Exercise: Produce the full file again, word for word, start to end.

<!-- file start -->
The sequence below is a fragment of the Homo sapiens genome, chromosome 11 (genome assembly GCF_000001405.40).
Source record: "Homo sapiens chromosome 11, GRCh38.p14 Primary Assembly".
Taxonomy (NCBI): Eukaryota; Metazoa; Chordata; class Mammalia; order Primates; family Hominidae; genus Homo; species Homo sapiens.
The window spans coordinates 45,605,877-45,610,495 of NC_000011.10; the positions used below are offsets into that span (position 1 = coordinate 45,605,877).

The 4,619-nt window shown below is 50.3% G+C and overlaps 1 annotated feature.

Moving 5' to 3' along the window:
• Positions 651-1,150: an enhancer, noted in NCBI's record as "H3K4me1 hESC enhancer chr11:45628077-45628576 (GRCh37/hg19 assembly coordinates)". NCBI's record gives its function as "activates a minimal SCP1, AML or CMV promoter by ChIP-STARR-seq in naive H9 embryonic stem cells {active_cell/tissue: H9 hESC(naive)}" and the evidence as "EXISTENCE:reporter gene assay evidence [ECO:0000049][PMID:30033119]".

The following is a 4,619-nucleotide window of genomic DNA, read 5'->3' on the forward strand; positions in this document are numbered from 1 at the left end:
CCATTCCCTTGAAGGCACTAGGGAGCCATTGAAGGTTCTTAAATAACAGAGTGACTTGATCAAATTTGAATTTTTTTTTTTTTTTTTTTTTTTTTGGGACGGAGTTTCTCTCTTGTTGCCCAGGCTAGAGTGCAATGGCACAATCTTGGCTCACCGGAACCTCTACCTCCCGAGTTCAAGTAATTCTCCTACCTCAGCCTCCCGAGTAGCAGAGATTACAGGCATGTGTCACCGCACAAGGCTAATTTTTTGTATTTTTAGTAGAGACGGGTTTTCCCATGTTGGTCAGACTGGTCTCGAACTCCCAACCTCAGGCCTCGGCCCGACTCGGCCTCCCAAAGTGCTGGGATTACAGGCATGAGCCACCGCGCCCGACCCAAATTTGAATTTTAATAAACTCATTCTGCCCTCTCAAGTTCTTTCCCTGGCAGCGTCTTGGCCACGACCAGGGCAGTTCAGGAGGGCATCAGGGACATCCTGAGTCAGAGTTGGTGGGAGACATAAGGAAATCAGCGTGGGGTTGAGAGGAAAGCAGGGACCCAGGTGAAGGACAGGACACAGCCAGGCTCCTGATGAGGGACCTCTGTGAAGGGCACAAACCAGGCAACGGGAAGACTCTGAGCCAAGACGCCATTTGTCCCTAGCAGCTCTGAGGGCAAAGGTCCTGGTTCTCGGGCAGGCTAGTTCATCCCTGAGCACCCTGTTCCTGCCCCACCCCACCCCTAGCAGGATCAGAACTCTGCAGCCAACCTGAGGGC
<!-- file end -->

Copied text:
The sequence below is a fragment of the Homo sapiens genome, chromosome 11 (genome assembly GCF_000001405.40).
Source record: "Homo sapiens chromosome 11, GRCh38.p14 Primary Assembly".
Taxonomy (NCBI): Eukaryota; Metazoa; Chordata; class Mammalia; order Primates; family Hominidae; genus Homo; species Homo sapiens.
The window spans coordinates 45,605,877-45,610,495 of NC_000011.10; the positions used below are offsets into that span (position 1 = coordinate 45,605,877).

The 4,619-nt window shown below is 50.3% G+C and overlaps 1 annotated feature.

Moving 5' to 3' along the window:
• Positions 651-1,150: an enhancer, noted in NCBI's record as "H3K4me1 hESC enhancer chr11:45628077-45628576 (GRCh37/hg19 assembly coordinates)". NCBI's record gives its function as "activates a minimal SCP1, AML or CMV promoter by ChIP-STARR-seq in naive H9 embryonic stem cells {active_cell/tissue: H9 hESC(naive)}" and the evidence as "EXISTENCE:reporter gene assay evidence [ECO:0000049][PMID:30033119]".

The following is a 4,619-nucleotide window of genomic DNA, read 5'->3' on the forward strand; positions in this document are numbered from 1 at the left end:
CCATTCCCTTGAAGGCACTAGGGAGCCATTGAAGGTTCTTAAATAACAGAGTGACTTGATCAAATTTGAATTTTTTTTTTTTTTTTTTTTTTTTTGGGACGGAGTTTCTCTCTTGTTGCCCAGGCTAGAGTGCAATGGCACAATCTTGGCTCACCGGAACCTCTACCTCCCGAGTTCAAGTAATTCTCCTACCTCAGCCTCCCGAGTAGCAGAGATTACAGGCATGTGTCACCGCACAAGGCTAATTTTTTGTATTTTTAGTAGAGACGGGTTTTCCCATGTTGGTCAGACTGGTCTCGAACTCCCAACCTCAGGCCTCGGCCCGACTCGGCCTCCCAAAGTGCTGGGATTACAGGCATGAGCCACCGCGCCCGACCCAAATTTGAATTTTAATAAACTCATTCTGCCCTCTCAAGTTCTTTCCCTGGCAGCGTCTTGGCCACGACCAGGGCAGTTCAGGAGGGCATCAGGGACATCCTGAGTCAGAGTTGGTGGGAGACATAAGGAAATCAGCGTGGGGTTGAGAGGAAAGCAGGGACCCAGGTGAAGGACAGGACACAGCCAGGCTCCTGATGAGGGACCTCTGTGAAGGGCACAAACCAGGCAACGGGAAGACTCTGAGCCAAGACGCCATTTGTCCCTAGCAGCTCTGAGGGCAAAGGTCCTGGTTCTCGGGCAGGCTAGTTCATCCCTGAGCACCCTGTTCCTGCCCCACCCCACCCCTAGCAGGATCAGAACTCTGCAGCCAACCTGAGGGC